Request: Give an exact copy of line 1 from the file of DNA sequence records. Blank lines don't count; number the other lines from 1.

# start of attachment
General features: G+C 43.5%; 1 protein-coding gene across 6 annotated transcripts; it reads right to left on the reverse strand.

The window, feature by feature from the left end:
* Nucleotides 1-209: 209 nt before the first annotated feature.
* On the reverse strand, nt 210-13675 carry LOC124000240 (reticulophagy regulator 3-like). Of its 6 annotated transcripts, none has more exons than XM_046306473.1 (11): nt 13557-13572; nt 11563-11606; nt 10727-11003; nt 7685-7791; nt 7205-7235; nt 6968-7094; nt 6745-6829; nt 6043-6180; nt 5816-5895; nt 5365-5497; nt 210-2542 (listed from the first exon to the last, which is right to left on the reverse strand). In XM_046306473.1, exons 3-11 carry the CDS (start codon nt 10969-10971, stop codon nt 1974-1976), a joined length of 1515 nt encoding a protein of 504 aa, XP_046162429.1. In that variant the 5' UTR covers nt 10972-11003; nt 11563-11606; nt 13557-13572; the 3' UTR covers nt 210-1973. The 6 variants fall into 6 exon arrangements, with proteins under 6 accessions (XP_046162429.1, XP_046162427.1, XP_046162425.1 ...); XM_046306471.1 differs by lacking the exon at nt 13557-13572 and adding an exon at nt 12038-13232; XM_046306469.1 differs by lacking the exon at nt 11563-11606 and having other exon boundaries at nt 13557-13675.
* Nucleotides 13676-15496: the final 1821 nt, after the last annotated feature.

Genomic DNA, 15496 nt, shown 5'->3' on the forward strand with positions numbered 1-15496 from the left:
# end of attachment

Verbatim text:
General features: G+C 43.5%; 1 protein-coding gene across 6 annotated transcripts; it reads right to left on the reverse strand.